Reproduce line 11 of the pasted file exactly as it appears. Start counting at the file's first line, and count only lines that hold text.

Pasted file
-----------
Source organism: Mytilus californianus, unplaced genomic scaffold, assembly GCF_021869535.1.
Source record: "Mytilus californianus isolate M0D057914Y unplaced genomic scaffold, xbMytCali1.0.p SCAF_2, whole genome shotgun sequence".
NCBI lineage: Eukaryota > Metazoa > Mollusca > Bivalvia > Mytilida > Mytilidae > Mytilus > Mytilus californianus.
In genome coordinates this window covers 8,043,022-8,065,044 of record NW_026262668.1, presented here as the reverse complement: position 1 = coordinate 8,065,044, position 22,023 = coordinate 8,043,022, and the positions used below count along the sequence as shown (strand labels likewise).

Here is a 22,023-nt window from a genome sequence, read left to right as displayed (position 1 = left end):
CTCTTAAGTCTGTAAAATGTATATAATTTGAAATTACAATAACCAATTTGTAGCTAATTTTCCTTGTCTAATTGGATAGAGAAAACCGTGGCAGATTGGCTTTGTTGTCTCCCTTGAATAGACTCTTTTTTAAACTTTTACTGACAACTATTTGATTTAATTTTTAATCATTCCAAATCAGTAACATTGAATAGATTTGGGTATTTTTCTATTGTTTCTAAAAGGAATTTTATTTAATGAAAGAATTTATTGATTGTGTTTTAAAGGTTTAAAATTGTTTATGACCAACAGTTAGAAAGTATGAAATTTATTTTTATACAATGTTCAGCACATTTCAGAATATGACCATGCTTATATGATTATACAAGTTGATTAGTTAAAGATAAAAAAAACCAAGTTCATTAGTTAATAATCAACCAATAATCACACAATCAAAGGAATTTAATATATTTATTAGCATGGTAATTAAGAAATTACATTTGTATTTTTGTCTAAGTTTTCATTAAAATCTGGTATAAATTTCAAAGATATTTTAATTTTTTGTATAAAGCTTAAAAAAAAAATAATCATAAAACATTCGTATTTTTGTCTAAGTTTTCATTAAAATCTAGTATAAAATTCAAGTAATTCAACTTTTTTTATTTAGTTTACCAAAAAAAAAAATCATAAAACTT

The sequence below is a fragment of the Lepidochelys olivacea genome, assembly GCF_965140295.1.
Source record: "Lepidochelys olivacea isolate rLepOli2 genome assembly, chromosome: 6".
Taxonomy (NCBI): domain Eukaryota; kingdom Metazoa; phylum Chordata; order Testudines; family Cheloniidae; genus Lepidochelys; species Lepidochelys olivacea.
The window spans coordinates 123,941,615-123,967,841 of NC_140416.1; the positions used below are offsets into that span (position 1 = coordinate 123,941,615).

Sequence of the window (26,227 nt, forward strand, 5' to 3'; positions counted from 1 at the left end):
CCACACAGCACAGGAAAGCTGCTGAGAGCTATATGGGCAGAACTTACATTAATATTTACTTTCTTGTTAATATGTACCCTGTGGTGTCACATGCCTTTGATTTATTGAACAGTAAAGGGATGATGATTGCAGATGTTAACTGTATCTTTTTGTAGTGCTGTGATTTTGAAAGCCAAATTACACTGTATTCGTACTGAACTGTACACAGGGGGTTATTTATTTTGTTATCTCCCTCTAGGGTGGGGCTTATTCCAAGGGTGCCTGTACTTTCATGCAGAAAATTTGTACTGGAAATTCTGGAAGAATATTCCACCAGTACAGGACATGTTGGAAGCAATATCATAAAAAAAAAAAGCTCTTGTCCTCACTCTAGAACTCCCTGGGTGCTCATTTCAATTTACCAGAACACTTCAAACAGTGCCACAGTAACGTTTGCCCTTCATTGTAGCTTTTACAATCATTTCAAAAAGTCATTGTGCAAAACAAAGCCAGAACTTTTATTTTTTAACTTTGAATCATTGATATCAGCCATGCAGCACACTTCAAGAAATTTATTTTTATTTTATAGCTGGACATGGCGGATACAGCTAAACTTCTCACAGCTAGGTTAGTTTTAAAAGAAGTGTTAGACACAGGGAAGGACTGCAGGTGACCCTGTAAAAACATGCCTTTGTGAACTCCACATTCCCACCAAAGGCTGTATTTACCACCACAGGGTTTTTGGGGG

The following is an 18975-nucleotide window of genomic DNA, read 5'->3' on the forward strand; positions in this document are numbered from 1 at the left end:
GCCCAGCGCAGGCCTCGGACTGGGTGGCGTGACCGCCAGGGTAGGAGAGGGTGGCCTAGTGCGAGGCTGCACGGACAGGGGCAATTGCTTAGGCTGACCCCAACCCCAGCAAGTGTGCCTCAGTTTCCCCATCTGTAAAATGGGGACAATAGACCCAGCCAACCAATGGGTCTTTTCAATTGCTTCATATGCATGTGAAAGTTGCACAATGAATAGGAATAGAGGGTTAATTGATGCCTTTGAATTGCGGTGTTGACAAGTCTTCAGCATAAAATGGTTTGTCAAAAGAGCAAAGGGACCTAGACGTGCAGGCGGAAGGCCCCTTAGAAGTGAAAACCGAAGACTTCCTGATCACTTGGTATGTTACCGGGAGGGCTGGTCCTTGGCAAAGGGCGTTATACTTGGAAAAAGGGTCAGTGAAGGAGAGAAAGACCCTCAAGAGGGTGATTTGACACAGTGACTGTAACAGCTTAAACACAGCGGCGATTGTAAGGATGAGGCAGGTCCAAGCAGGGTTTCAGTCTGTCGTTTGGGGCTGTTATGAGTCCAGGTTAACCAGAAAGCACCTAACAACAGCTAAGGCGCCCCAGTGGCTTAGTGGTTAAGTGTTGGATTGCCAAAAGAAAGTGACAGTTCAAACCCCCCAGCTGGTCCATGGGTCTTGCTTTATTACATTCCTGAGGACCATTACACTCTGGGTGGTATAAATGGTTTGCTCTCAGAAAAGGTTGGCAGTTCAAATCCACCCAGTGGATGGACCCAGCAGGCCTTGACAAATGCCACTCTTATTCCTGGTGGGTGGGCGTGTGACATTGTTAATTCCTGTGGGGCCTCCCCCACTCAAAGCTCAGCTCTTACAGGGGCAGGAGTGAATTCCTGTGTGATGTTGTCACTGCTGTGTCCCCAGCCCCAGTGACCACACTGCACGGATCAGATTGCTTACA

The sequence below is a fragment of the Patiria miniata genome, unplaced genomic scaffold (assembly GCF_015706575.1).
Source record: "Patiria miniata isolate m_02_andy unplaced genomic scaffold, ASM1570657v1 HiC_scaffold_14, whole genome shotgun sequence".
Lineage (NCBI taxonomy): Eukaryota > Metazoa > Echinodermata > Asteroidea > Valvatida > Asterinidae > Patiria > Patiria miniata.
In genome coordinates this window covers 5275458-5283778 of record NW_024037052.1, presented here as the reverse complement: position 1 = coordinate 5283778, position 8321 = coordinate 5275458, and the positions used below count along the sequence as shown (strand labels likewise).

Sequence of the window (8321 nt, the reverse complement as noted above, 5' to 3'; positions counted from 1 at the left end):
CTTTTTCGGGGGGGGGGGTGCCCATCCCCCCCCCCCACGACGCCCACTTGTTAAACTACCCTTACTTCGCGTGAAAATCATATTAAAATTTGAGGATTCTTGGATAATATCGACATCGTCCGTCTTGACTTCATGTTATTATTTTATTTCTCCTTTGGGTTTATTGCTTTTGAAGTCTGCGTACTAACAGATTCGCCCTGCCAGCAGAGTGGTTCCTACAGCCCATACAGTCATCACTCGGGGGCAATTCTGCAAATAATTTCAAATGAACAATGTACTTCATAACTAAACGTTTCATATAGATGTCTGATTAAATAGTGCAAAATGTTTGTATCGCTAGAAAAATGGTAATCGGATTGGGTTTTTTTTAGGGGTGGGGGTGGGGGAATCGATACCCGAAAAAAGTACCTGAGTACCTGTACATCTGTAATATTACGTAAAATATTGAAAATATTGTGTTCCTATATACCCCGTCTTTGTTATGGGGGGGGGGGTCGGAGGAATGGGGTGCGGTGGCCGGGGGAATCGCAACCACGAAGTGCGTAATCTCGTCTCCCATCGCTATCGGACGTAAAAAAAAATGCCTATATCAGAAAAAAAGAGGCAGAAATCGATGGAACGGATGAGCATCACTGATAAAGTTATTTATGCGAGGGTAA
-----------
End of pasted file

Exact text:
Sequence of the window (26,227 nt, forward strand, 5' to 3'; positions counted from 1 at the left end):